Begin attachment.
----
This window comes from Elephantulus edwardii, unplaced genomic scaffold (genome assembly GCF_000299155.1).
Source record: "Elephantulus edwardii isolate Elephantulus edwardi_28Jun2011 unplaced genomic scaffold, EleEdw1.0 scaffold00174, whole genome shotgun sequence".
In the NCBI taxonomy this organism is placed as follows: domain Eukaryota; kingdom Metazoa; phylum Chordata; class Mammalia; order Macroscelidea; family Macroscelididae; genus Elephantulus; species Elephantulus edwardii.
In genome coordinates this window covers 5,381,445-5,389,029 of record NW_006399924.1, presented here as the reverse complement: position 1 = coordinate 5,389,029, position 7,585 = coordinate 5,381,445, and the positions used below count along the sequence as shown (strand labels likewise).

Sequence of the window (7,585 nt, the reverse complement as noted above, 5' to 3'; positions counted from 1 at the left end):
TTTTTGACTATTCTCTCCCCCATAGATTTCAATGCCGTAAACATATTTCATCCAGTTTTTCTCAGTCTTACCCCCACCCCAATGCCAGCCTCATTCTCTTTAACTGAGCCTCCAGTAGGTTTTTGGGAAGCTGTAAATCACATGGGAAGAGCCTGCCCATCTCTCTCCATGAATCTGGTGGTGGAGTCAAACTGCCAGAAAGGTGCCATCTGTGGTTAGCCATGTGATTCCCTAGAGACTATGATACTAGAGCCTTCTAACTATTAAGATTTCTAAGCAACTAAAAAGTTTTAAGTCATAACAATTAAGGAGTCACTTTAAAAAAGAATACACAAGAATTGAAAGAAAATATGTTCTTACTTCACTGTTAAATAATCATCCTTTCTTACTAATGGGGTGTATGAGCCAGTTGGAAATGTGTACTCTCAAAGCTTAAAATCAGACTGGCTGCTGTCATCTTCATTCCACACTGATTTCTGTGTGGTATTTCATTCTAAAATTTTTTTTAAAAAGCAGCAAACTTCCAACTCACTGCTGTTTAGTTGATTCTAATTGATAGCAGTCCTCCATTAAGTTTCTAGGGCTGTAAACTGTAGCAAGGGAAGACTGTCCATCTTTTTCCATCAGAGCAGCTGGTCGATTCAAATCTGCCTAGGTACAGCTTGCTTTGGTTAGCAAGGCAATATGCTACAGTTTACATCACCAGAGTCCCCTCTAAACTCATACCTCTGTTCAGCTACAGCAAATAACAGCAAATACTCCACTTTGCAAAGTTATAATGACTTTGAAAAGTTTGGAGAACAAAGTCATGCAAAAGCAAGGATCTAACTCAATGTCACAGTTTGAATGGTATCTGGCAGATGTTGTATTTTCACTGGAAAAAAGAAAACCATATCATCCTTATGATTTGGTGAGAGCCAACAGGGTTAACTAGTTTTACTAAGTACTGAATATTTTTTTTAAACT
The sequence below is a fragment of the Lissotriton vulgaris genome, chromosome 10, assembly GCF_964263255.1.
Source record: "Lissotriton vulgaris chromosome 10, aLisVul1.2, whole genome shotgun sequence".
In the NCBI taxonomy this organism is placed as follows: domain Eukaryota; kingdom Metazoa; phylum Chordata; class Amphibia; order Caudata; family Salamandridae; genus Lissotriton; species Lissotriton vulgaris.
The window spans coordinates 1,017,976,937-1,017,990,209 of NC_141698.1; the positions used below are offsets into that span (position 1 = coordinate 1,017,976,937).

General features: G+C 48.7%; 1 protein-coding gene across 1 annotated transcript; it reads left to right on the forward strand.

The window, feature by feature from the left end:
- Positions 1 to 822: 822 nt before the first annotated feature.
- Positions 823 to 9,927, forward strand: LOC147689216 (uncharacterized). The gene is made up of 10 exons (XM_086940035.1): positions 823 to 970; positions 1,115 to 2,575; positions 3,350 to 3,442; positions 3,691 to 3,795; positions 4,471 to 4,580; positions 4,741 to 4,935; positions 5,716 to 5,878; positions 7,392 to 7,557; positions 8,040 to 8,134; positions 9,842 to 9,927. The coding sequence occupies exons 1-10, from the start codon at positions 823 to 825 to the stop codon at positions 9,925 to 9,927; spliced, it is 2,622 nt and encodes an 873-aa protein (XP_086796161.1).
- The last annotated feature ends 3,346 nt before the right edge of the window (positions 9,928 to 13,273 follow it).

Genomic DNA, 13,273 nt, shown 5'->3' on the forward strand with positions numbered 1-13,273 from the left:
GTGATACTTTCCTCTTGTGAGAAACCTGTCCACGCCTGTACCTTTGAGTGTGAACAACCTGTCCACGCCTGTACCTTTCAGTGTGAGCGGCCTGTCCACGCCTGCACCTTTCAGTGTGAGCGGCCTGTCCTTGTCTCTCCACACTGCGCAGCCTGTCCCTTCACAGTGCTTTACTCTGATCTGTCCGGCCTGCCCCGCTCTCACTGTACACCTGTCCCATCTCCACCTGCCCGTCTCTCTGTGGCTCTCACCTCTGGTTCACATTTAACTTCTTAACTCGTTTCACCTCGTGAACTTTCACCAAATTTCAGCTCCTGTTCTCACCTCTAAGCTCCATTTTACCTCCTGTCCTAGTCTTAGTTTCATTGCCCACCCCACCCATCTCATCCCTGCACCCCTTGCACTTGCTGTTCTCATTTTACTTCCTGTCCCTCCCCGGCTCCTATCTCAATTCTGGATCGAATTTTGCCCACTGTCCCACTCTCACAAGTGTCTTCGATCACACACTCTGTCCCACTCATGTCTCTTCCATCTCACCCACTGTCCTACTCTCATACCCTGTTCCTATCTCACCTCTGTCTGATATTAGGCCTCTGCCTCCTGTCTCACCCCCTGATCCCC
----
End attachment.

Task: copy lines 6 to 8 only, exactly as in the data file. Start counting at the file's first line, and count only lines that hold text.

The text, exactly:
TTTTTGACTATTCTCTCCCCCATAGATTTCAATGCCGTAAACATATTTCATCCAGTTTTTCTCAGTCTTACCCCCACCCCAATGCCAGCCTCATTCTCTTTAACTGAGCCTCCAGTAGGTTTTTGGGAAGCTGTAAATCACATGGGAAGAGCCTGCCCATCTCTCTCCATGAATCTGGTGGTGGAGTCAAACTGCCAGAAAGGTGCCATCTGTGGTTAGCCATGTGATTCCCTAGAGACTATGATACTAGAGCCTTCTAACTATTAAGATTTCTAAGCAACTAAAAAGTTTTAAGTCATAACAATTAAGGAGTCACTTTAAAAAAGAATACACAAGAATTGAAAGAAAATATGTTCTTACTTCACTGTTAAATAATCATCCTTTCTTACTAATGGGGTGTATGAGCCAGTTGGAAATGTGTACTCTCAAAGCTTAAAATCAGACTGGCTGCTGTCATCTTCATTCCACACTGATTTCTGTGTGGTATTTCATTCTAAAATTTTTTTTAAAAAGCAGCAAACTTCCAACTCACTGCTGTTTAGTTGATTCTAATTGATAGCAGTCCTCCATTAAGTTTCTAGGGCTGTAAACTGTAGCAAGGGAAGACTGTCCATCTTTTTCCATCAGAGCAGCTGGTCGATTCAAATCTGCCTAGGTACAGCTTGCTTTGGTTAGCAAGGCAATATGCTACAGTTTACATCACCAGAGTCCCCTCTAAACTCATACCTCTGTTCAGCTACAGCAAATAACAGCAAATACTCCACTTTGCAAAGTTATAATGACTTTGAAAAGTTTGGAGAACAAAGTCATGCAAAAGCAAGGATCTAACTCAATGTCACAGTTTGAATGGTATCTGGCAGATGTTGTATTTTCACTGGAAAAAAGAAAACCATATCATCCTTATGATTTGGTGAGAGCCAACAGGGTTAACTAGTTTTACTAAGTACTGAATATTTTTTTTAAACT
The sequence below is a fragment of the Lissotriton vulgaris genome, chromosome 10, assembly GCF_964263255.1.
Source record: "Lissotriton vulgaris chromosome 10, aLisVul1.2, whole genome shotgun sequence".